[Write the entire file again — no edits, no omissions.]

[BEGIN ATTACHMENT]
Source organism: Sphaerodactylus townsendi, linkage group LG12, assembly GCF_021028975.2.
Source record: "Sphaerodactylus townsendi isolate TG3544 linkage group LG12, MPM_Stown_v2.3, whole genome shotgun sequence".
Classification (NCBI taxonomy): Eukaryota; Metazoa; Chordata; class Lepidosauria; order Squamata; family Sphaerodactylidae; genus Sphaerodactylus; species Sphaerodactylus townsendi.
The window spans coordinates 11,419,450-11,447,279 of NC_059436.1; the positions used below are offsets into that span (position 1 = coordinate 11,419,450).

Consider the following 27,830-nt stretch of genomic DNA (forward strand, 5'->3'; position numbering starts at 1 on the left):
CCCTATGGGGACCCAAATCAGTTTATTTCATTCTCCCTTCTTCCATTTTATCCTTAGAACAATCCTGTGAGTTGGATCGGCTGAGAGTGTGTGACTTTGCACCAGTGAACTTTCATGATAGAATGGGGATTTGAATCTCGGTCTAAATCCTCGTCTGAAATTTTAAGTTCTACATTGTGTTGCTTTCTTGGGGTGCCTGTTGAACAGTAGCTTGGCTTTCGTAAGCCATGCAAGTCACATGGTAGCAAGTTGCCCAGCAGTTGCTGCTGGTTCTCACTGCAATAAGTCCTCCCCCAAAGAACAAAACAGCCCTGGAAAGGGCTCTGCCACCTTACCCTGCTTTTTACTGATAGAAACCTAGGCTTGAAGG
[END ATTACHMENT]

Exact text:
Source organism: Sphaerodactylus townsendi, linkage group LG12, assembly GCF_021028975.2.
Source record: "Sphaerodactylus townsendi isolate TG3544 linkage group LG12, MPM_Stown_v2.3, whole genome shotgun sequence".
Classification (NCBI taxonomy): Eukaryota; Metazoa; Chordata; class Lepidosauria; order Squamata; family Sphaerodactylidae; genus Sphaerodactylus; species Sphaerodactylus townsendi.
The window spans coordinates 11,419,450-11,447,279 of NC_059436.1; the positions used below are offsets into that span (position 1 = coordinate 11,419,450).

Consider the following 27,830-nt stretch of genomic DNA (forward strand, 5'->3'; position numbering starts at 1 on the left):
CCCTATGGGGACCCAAATCAGTTTATTTCATTCTCCCTTCTTCCATTTTATCCTTAGAACAATCCTGTGAGTTGGATCGGCTGAGAGTGTGTGACTTTGCACCAGTGAACTTTCATGATAGAATGGGGATTTGAATCTCGGTCTAAATCCTCGTCTGAAATTTTAAGTTCTACATTGTGTTGCTTTCTTGGGGTGCCTGTTGAACAGTAGCTTGGCTTTCGTAAGCCATGCAAGTCACATGGTAGCAAGTTGCCCAGCAGTTGCTGCTGGTTCTCACTGCAATAAGTCCTCCCCCAAAGAACAAAACAGCCCTGGAAAGGGCTCTGCCACCTTACCCTGCTTTTTACTGATAGAAACCTAGGCTTGAAGG